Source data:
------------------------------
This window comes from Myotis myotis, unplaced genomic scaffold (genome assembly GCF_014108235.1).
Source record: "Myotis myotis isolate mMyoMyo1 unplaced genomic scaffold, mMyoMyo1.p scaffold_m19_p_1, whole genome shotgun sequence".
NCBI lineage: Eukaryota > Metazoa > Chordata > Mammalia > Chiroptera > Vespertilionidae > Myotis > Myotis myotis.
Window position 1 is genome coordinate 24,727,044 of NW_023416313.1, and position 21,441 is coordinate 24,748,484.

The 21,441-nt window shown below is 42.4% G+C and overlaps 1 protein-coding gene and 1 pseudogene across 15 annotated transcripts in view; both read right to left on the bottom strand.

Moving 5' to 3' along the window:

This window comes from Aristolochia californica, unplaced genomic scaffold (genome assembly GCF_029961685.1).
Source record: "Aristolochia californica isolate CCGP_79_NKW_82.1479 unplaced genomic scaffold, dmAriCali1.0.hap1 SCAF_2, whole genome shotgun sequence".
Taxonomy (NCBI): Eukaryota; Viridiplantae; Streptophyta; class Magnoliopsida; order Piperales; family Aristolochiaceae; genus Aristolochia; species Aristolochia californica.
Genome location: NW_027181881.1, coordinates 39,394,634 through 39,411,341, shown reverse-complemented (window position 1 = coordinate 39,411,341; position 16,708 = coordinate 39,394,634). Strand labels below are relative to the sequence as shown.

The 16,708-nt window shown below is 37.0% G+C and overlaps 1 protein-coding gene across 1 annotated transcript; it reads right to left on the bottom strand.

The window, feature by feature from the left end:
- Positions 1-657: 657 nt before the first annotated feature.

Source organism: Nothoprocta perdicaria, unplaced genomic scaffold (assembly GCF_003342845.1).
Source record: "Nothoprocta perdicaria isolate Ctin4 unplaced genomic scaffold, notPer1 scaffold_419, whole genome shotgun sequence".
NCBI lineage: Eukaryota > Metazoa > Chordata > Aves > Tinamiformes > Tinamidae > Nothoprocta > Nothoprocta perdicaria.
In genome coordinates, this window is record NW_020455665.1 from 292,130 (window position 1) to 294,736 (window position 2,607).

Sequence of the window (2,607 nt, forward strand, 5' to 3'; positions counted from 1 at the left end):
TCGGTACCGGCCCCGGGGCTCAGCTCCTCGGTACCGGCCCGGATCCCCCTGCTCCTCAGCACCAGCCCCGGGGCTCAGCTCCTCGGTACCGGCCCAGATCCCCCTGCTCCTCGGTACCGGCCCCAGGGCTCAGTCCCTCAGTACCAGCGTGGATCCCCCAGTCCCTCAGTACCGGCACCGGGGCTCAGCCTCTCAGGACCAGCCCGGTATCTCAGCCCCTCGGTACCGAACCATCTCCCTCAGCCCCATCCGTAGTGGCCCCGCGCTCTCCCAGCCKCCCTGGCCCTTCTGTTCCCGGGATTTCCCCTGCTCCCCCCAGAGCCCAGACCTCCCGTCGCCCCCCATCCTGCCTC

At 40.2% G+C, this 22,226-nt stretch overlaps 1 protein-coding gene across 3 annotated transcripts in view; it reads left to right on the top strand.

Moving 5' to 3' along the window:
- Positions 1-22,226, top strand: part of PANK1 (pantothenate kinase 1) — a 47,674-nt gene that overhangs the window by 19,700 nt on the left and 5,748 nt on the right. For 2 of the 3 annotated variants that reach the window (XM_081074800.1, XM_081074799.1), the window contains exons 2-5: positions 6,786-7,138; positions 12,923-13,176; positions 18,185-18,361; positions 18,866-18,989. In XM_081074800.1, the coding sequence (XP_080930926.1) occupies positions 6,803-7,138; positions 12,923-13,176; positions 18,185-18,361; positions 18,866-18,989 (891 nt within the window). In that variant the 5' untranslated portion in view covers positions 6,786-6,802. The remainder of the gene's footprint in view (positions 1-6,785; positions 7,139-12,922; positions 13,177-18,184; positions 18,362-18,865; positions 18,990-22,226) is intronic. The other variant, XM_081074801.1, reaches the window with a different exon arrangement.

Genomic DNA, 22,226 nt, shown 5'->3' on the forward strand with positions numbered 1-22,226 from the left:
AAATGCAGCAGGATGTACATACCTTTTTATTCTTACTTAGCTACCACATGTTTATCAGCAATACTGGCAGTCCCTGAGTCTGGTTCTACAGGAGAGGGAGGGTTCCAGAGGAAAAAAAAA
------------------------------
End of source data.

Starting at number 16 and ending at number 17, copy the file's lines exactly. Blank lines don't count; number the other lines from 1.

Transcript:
NCBI lineage: Eukaryota > Metazoa > Chordata > Aves > Tinamiformes > Tinamidae > Nothoprocta > Nothoprocta perdicaria.
In genome coordinates, this window is record NW_020455665.1 from 292,130 (window position 1) to 294,736 (window position 2,607).